How to Create Advertising That Sells Ad by David Ogilvy
Successful advertising sells the product With- out drawing attention to itself. It rivets the consumer's attention on the product. Make the product the hero ofyour adsertising. 9. segmentation. Any good ager15' knows how to position products for graphic segments of the market—for men, for young children, for farmers in the South, buylevitraonline.co Size: 1MB. How to create advertising that sells by David Ogilvy (Ogilvy & Mather has created over $,, worth of ad ‘and spent $4,, tracking the resulis, "Here, wid al dhe dogmaties of ‘brevity, are 88 of the things weave learned.
Click image for a larger view. Yet few of the people who use that quote realize it is buried in 1, words of advertising copy. Here, with all the dogmatism of brevity are 38 of the things we have learned. The most important decision. We have learned that the effect of your advertising on your sales depends more on this decision than on any other: how should you position your product?
Should you position Schweppes as a soft drink — or as a mixer? Should you what is a printer cartridge Dove as a product for dry skin or as a product which gets hands really clean? The results of your campaign depend less on how we write your advertising than how your product is positioned. It follows that positioning should be decided before the advertising is created.
Research can help. Look before you leap. Large promise. The second most important decision is this: what should you promise the customer? A promise is not a claim, or how to create advertising that sells pdf theme, or a slogan. It is a benefit for the consumer. It pays to promise a benefit which is unique and competitive, and the product must deliver the benefit your promise.
Most advertising promises nothing. It is doomed to fail in the marketplace. Brand image. Every advertisement should contribute to the complex symbol which is the brand image. Most products lack any consistent image from one year to another. The manufacturer who dedicates his advertising to building the most sharply defined personality for his brand gets the largest share of the market.
Big ideas. Unless your advertising is built on a big idea, it will pass like a ship in the night. It takes a big idea to jolt the consumer out of his indifference — to make him notice your advertising, remember it and take action.
Big ideas are usually simple ideas. They require genius — and midnight oil. A truly big one can be continued for 20 years — like our eye patch for Hathaway shirts.
A first-class ticket. It pays to give most products an image of quality — a first-class ticket. If your advertising looks ugly, consumers will conclude that your product is shoddy and they will be less likely to buy it.
Nobody was ever bored into buying a product. Yet most advertising is impersonal, detached, cold — and dull. It pays to involve the customer. Talk to her like a human being. Charm her. Make her hungry. Get her to participate. Start trends — instead of following them. Advertising which follows a fashionable fad or is imitative, is seldom successful.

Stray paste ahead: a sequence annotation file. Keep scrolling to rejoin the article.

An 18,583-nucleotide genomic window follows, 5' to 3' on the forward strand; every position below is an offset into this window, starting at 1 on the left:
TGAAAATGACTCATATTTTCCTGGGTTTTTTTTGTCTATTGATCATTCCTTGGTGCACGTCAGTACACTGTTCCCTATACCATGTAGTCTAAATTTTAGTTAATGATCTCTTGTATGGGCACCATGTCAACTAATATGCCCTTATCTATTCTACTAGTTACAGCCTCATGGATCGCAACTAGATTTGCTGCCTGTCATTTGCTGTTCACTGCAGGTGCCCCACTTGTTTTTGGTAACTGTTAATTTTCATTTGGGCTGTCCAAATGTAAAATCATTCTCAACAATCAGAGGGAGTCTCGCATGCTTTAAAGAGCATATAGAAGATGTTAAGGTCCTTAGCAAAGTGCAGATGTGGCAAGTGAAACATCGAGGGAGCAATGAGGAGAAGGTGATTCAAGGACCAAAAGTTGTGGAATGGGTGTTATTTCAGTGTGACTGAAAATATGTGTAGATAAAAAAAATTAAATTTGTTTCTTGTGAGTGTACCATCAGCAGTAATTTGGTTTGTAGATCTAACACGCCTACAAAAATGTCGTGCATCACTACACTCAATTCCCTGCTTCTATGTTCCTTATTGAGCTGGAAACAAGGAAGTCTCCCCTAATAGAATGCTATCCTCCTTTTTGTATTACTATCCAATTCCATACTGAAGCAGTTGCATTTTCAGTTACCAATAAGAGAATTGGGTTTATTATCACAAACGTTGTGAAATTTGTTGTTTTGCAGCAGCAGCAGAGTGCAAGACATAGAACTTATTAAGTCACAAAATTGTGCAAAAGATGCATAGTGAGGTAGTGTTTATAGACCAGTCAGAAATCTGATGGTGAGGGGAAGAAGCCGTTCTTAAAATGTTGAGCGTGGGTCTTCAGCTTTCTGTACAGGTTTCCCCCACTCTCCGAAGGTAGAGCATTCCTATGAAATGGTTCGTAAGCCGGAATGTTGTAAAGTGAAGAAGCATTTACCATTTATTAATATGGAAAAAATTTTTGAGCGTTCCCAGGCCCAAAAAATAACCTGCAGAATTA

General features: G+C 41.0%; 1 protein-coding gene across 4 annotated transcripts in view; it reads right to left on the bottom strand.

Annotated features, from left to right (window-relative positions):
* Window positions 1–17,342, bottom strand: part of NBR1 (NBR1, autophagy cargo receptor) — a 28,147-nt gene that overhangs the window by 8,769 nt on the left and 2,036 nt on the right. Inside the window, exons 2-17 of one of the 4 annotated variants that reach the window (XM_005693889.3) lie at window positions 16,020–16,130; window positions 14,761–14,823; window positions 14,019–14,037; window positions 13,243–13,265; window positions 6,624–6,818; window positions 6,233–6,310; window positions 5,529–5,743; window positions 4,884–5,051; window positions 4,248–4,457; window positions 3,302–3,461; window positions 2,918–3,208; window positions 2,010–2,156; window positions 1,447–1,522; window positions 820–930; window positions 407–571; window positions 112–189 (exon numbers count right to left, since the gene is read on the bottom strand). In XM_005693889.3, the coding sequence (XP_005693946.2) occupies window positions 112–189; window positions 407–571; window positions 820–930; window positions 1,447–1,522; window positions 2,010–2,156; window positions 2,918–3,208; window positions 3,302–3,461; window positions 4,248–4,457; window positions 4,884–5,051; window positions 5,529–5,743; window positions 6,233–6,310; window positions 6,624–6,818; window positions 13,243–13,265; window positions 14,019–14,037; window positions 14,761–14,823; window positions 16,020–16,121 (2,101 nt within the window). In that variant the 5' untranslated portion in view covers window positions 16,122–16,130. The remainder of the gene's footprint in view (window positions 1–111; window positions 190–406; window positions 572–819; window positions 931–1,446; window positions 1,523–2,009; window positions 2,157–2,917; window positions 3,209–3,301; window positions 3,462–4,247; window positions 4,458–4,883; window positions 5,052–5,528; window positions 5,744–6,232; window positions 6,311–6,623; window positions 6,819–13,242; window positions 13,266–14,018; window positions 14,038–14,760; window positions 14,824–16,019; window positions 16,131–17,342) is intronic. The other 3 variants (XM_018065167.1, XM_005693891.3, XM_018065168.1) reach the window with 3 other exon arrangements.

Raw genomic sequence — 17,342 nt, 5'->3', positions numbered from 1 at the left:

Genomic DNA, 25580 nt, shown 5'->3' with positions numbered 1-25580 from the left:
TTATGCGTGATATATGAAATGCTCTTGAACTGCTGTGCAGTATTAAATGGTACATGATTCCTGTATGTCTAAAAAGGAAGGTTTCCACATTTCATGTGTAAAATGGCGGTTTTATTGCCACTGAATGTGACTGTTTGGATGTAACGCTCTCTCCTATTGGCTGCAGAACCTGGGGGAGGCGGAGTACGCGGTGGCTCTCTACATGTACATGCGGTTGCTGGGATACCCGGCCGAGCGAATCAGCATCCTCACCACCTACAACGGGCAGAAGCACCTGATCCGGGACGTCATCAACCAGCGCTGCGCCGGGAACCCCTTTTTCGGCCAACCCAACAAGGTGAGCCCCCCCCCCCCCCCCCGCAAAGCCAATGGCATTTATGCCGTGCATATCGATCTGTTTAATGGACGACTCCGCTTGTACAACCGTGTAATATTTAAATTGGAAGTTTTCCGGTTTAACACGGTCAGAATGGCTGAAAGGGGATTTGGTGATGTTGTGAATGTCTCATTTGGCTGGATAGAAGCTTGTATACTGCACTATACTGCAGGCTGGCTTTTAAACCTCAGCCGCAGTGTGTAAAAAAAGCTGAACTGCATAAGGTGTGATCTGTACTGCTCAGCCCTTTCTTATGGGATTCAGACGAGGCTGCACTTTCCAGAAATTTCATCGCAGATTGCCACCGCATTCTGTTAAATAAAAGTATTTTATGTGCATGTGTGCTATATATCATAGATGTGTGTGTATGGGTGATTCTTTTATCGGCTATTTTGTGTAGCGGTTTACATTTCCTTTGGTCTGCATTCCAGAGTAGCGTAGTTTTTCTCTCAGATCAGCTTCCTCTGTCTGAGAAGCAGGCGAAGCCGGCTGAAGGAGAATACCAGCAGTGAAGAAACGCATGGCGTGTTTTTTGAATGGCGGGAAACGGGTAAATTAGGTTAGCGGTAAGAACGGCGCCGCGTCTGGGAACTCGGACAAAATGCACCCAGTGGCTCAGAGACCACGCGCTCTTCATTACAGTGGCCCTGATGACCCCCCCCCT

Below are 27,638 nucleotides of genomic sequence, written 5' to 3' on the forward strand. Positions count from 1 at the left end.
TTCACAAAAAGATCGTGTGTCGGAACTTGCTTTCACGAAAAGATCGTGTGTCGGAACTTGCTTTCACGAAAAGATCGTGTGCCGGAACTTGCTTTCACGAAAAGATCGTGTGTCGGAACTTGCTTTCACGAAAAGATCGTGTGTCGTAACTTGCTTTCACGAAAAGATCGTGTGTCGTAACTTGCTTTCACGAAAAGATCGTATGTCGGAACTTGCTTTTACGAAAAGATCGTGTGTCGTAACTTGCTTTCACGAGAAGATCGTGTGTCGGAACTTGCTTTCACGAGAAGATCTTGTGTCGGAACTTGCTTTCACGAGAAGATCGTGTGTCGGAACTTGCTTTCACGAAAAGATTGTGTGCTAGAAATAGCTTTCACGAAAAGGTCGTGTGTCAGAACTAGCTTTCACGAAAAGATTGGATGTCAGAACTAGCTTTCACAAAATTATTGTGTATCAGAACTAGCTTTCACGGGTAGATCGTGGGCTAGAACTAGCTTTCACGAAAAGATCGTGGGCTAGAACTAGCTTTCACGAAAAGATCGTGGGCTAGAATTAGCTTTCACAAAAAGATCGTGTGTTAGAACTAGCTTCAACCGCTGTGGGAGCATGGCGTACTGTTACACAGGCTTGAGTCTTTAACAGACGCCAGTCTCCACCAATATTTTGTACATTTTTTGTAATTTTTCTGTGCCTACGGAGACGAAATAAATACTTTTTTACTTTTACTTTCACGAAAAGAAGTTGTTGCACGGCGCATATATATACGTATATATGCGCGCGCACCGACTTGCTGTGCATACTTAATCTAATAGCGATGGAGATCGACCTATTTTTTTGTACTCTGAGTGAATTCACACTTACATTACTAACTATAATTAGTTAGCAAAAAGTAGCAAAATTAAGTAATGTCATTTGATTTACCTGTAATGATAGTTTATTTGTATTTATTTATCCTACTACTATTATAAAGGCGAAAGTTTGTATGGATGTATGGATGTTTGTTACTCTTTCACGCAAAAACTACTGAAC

It pays to innovate, to blaze new trails. But innovation is risky unless you pre-test your innovation with consumers. Be suspicious of awards. The pursuit of creative awards seduces creative people from the pursuit of sales. We have been unable to establish any correlation whatever between awards and sales.
At Ogilvy and Mather, we now give an annual award how to get rid of a virus on msn the campaign which contributes the most to sales. Make the product the hero of what temperature should yorkshire puddings be cooked at advertising.
Psychological Segmentation. Any good agency knows how to position products for demographic segments of the market — for men, for young children, for farmers in the south, etc.
But Ogilvy and Mather has learned that it often pays to position for psychological segments of the market. It is easier to interest the consumer in a product when it is new than at any other point in its life.
Many how to create advertising that sells pdf have a fatal instinct for burying news. That is why most advertising for new products fails to exploit the opportunity that genuine news provides. It pays to launch your new product with a loud boom-boom. Go the whole hog. Most advertising campaigns are too complicated. They reflect a long list of marketing objectives. They embrace the divergent views of too many executives.
By attempting too many things, they achieve nothing. It pays to boil down your strategy to one simple promise — and go the whole hog in delivering that promise. Avoid irrelevant celebrities. Testimonial commercials are almost always successful — if you make them credible. Either celebrities or real people can be effective. But avoid irrelevant celebrities whose fame has no natural connection with your product or your customers.
Irrelevant celebrities steal attention from your product. You set up a problem that the consumer recognizes. And you show how your product can solve that problem. And you prove the solution. This technique has always been above average in sales results, and it still is. She is your wife. Visual demonstrations. If they are honest, visual demonstrations are generally effective in the marketplace. It pays to visualize your promise.
It saves time. It drives the promise home. It is memorable. Slice of life. These playlets are corny, and most copywriters how big are galapagos giant tortoises them. But they have sold a lot of merchandise, and are still selling. Avoid logorrhea. Make your pictures tell the story.